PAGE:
Objectives – continued Physical Facilities – Describes the physical facilities of the firm. Research and Innovation – Reflects the research, development, or innovation aspirations of the firm. Organization Structure – Describes objectives related to changes in the organizational structure and related activities. Human Resources – Describes the human resource assets of the organization. Social Responsibility – Refers to the commitments of the firm regarding society and the environment; expressed in terms of types of activities, number of days of service, of financial contributions.
Procedures and Standards Procedure – a series of related steps or tasks expressed in chronological order for a specific purpose. Standard – the measure, criterion, or basis for judging performance of a product or service, machine, individual or organizational unit.
Goals Goals managers set– or that are set for them, focus on performance, as defined by departmental output, quality of workmanship, and allowable expenditures. Goals may be stated in terms of a day, a week, a month, or a year. Short-range plans are based on one year or less, while long-range plans are based on three years or more. Effective goals and the objectives that define them should possess the five attributes characterized by the acronym SMART.
SMART Goals Specific – Goals should be clearly stated in terms or numbers that make their achievement concrete and detailed. Measurable – Goals should focus clearly on measurable outcomes with quantifiable ways to assess them. Attainable – It makes no sense to set impossible goals; they should be attainable. Relevant – The best goals are directly connected to the organizations mission and strategy. Time-oriented – The outcome should always be related to a specific target date or time period.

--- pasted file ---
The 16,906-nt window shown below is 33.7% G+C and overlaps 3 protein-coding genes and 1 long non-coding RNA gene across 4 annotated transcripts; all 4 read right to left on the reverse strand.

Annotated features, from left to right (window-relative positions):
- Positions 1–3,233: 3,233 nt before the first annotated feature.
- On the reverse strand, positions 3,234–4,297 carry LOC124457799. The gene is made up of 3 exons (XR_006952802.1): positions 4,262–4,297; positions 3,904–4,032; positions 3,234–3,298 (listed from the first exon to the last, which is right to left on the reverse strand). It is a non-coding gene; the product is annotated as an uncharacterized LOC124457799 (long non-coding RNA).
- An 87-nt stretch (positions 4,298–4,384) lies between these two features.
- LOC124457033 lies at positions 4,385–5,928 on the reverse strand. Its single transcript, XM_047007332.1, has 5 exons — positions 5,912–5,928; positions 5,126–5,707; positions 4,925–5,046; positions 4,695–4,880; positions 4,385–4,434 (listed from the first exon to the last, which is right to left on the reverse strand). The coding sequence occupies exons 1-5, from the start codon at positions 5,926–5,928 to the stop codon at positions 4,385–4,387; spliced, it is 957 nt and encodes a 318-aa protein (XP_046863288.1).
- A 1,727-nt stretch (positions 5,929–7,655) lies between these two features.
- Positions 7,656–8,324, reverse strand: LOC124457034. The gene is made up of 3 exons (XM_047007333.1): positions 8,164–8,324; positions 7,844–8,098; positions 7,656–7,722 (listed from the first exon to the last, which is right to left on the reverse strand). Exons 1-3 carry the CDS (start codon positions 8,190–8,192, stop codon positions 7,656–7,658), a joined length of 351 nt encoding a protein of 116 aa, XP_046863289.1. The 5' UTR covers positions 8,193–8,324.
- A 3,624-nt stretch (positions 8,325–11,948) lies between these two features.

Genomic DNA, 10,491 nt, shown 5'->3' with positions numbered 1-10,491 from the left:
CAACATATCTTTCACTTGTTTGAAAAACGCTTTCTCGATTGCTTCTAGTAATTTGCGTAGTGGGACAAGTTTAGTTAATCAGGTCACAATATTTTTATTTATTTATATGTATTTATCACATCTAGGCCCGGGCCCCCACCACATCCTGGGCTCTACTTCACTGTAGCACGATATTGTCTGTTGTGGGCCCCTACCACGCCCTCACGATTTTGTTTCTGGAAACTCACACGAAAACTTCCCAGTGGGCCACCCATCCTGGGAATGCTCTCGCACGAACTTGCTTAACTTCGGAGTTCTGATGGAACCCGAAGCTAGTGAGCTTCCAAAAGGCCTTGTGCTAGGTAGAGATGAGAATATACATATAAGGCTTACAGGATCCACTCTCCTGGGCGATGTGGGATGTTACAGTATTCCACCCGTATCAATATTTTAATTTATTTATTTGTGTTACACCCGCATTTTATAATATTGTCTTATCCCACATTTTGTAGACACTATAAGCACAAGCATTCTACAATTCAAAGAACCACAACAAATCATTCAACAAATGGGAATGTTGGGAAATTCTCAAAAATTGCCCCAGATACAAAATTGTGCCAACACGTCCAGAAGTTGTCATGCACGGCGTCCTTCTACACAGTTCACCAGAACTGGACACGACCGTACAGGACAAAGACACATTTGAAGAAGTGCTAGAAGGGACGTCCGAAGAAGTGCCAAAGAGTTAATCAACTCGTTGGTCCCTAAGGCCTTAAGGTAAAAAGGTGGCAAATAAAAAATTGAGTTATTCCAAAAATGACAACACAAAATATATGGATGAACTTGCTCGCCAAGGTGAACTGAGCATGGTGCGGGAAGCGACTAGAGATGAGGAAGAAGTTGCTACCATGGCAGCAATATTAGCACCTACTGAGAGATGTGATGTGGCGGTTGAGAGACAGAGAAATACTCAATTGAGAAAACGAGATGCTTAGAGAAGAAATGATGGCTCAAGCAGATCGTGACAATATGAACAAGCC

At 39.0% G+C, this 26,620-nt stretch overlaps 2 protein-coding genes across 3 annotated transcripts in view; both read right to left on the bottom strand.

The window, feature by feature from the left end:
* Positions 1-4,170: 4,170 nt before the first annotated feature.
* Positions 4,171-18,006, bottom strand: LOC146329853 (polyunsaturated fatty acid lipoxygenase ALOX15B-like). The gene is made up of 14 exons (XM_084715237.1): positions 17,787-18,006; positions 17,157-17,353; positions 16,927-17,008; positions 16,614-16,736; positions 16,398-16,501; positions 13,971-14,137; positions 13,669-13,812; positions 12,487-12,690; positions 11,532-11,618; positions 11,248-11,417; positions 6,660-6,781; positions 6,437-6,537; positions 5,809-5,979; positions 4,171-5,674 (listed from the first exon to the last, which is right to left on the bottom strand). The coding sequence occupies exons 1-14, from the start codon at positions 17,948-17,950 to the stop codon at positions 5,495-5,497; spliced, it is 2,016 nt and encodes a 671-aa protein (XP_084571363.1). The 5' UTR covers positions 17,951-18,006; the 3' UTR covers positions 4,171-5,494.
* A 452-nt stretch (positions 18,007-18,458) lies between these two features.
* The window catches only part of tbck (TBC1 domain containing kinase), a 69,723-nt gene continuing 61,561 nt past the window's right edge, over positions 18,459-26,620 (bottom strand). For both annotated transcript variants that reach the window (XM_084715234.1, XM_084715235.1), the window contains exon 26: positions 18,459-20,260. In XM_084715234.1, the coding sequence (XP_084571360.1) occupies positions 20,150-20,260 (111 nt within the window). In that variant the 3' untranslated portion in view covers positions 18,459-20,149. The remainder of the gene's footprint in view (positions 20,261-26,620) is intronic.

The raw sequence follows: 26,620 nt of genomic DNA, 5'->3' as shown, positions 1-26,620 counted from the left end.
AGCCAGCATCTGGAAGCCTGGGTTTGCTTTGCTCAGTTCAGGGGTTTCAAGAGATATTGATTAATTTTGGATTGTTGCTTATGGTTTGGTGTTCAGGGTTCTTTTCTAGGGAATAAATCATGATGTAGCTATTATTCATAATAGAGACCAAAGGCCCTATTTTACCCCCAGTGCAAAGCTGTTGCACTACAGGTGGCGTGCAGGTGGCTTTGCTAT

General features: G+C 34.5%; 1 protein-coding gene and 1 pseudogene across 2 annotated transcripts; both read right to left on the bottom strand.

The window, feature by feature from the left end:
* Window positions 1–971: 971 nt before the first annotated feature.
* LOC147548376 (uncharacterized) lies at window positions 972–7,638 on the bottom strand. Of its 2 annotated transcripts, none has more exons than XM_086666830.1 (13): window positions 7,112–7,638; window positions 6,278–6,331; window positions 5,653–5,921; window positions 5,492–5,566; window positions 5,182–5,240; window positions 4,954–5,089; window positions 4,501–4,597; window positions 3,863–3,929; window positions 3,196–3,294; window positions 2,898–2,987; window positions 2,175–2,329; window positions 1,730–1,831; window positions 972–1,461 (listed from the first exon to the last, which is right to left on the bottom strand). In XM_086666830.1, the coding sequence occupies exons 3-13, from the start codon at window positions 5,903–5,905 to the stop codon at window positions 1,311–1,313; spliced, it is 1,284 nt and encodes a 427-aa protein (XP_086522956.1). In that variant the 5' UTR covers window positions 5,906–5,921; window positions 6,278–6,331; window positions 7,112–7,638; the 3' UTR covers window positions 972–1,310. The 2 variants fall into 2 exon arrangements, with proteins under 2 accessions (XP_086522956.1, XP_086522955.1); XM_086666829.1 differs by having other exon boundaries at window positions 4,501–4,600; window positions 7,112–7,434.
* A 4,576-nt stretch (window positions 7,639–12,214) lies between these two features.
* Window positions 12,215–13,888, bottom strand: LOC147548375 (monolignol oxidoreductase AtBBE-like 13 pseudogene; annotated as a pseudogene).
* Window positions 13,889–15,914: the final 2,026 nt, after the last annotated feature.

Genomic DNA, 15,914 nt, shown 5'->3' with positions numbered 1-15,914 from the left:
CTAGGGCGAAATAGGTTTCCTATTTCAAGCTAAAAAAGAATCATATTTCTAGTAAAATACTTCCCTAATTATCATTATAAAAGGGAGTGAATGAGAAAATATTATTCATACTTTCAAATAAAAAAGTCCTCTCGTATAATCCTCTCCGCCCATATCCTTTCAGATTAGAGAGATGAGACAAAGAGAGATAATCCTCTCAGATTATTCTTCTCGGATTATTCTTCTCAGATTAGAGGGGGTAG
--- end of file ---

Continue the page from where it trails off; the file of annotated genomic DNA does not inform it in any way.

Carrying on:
Benefits of Goal-Setting Stimulates employees to take a greater interest in their job assignments. Heightens an employees feeling of effectiveness. Diverts energies away from less relevant activities. Motivates employees Significant goal achievement by employees can result in job promotions and higher pay.
Pitfalls of Goal-Setting The following pitfalls in goal-setting exist: Framing a goal as a threat. Discouraging risk-taking and creative efforts. Inadvertently stimulating competitive conflict between employees. Increasing the stress on employees to dangerous levels. Telling employees to downplay or ignore job domains for which goals have not been set. Not requiring a plan of action for how a goal is to be achieved. Imposing too many goals or preparing them in areas over which employees have little or no control.
The Benefits of Planning Systematic planning benefits an organization by: Anticipating environmental uncertainty and preparing for it. Focusing on the most important things to accomplish. Creating a performance oriented culture that gets results. Allocating human and material resources wisely. Responding to new opportunities as they arise. Coordinating activities across departments and people. Setting the stage for the key process of control.